Helmets and Goggles

What’s Great (and What’s Less Great) about the Pret Fury X Ski Helmet

This helmet comes so, so close to being perfect. But there's just one thing holding it back from being the best helmet ever.

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What does a ski helmet need to be perfect? Well, for starters, when you put it on, it shouldn’t be noticeable. That means it fits your noggin, provides compatability with a variety of goggles, and offers bombproof impact protection. And, let’s not forget, it can’t be dorky (otherwise who would wear it).

With all this in mind, I spent the second half of the 2020-’21 ski season testing the Pret Fury X helmet. And it was so, so close to being perfect.

What’s Great about the Pret Fury X Ski Helmet

Park City-based helmet company Pret designed the Fury X to be a lightweight cap with a very comfortable fit. The company’s proprietary Ripcord System (RCS) dials in micro-adjustments for hard-to-fit heads as well. In fact, I usually tell brands I can’t test helmets because my head is pretty weird, but the Fury X fit like a dream the moment I put it on.

The curvature of the Fury X’s low-profile brim blends well with the majority of ski goggles on the market today, preventing gaper gaps (I should know—I was also testing various goggle throughout the season). More importantly, the brim’s vent system also lines up with a variety of goggles, which means it catalyzes airflow and prevents fogging.

The Fury X—and all of Pret’s X model helmets—incorporate MIPS technology, which provides added protection against falls with forward and sideways momentum. The brand’s proprietary Advanced Composite Technology, or ACT (no, there’s no test later), is what gives the helmet such a feathery weight but, when combined with MIPS, still offers advanced impact protection. I never hit my head while testing the Pret Fury X, but I trust it nonetheless.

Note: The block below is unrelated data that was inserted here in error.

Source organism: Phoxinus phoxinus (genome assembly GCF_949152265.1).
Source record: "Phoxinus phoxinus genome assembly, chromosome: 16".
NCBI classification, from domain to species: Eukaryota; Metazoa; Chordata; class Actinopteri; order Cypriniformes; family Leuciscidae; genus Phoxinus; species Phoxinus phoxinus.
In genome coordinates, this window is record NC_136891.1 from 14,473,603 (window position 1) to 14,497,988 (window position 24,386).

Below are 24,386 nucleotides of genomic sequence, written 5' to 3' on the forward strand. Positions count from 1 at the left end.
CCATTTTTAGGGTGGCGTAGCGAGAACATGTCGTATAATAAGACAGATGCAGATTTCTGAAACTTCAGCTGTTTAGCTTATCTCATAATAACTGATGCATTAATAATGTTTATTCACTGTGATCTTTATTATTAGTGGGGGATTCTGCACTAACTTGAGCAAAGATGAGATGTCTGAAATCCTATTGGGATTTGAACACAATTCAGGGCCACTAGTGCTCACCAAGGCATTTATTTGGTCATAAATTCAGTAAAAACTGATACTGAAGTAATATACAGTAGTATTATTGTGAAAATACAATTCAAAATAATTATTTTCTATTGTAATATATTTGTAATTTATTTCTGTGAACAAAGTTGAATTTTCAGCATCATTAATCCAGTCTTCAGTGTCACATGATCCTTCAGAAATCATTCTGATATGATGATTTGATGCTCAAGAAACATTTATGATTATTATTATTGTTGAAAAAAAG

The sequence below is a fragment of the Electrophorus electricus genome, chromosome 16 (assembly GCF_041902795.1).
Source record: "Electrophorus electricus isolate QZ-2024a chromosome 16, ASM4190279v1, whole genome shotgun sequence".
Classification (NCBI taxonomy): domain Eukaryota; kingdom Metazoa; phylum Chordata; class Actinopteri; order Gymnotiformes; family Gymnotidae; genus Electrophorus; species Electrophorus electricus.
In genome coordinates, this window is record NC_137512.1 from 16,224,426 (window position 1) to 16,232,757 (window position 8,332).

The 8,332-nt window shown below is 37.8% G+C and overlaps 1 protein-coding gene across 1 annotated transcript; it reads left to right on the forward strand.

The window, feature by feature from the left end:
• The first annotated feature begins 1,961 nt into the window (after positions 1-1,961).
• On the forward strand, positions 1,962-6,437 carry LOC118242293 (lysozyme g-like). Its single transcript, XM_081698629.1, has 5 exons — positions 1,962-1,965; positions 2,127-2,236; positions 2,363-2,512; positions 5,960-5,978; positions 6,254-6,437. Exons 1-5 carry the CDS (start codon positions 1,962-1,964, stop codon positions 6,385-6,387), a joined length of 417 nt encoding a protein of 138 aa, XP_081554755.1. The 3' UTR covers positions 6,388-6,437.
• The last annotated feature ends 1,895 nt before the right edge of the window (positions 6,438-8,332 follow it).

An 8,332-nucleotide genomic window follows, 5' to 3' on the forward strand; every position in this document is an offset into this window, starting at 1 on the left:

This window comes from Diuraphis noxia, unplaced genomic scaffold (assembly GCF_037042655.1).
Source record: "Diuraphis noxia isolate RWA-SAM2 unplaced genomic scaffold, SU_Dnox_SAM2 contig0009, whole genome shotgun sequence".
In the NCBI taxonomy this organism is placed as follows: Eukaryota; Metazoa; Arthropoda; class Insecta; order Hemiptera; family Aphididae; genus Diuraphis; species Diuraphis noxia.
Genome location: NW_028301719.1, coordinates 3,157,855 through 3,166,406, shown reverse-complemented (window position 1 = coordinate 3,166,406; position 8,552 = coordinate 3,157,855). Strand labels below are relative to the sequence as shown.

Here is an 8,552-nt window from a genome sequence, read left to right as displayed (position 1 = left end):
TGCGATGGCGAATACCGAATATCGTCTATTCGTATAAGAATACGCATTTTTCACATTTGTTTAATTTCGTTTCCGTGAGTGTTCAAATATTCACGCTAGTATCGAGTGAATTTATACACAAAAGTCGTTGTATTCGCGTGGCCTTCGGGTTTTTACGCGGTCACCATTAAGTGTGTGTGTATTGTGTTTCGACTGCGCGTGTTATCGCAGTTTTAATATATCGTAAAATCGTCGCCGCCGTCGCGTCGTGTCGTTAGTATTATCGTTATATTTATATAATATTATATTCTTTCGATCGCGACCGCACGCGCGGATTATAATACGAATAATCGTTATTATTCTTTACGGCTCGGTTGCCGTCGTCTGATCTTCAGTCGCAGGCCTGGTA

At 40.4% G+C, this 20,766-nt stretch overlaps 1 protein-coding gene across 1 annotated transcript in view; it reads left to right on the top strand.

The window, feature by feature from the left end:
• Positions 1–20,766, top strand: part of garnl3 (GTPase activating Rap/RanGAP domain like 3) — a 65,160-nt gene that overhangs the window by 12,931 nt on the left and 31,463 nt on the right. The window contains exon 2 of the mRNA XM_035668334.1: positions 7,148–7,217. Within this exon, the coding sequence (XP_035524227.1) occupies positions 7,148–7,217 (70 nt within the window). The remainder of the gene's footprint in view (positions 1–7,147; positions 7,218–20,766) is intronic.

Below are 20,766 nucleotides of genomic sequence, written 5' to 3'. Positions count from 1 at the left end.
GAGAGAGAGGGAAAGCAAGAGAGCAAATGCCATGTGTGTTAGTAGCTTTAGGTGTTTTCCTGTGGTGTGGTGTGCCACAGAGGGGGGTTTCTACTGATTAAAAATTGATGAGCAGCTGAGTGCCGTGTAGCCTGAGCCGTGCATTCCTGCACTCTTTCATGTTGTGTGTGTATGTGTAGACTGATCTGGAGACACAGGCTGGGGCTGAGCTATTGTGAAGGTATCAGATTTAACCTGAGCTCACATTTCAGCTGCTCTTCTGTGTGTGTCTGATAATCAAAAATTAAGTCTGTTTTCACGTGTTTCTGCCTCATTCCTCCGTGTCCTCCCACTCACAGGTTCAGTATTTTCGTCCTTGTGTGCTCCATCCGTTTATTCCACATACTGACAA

What is MIPS?  If Your Helmet Doesn’t Have This Feature, It Might Be Time to Upgrade

What’s Less Great about the Pret Fury X Ski Helmet

While the ventilation switch is effective and simple to use, what keeps the Pret Fury X from being a perfect helmet is doesn’t dump heat as well. This is actually an advantage during cold ski days in the winter, of course, but during sunny days of early spring at Loveland Ski Area, I found myself sweating more than usual compared to some of the other helmets I’ve worn for the last few years. I was testing a grey version, and I’m guessing the black version may have been even hotter if the sun was really blazing.

Again, this heat retention is a good thing on cold days, which means I’ll definitely keep using the Pret Fury X in the middle of winter. And if you are someone who gets cold all season long, this helmet might be a perfect fit.

Shop for the Pret Fury X Ski Helmet: Pret | REI | evo

Keep Going: The Best Helmets and Goggles of the Season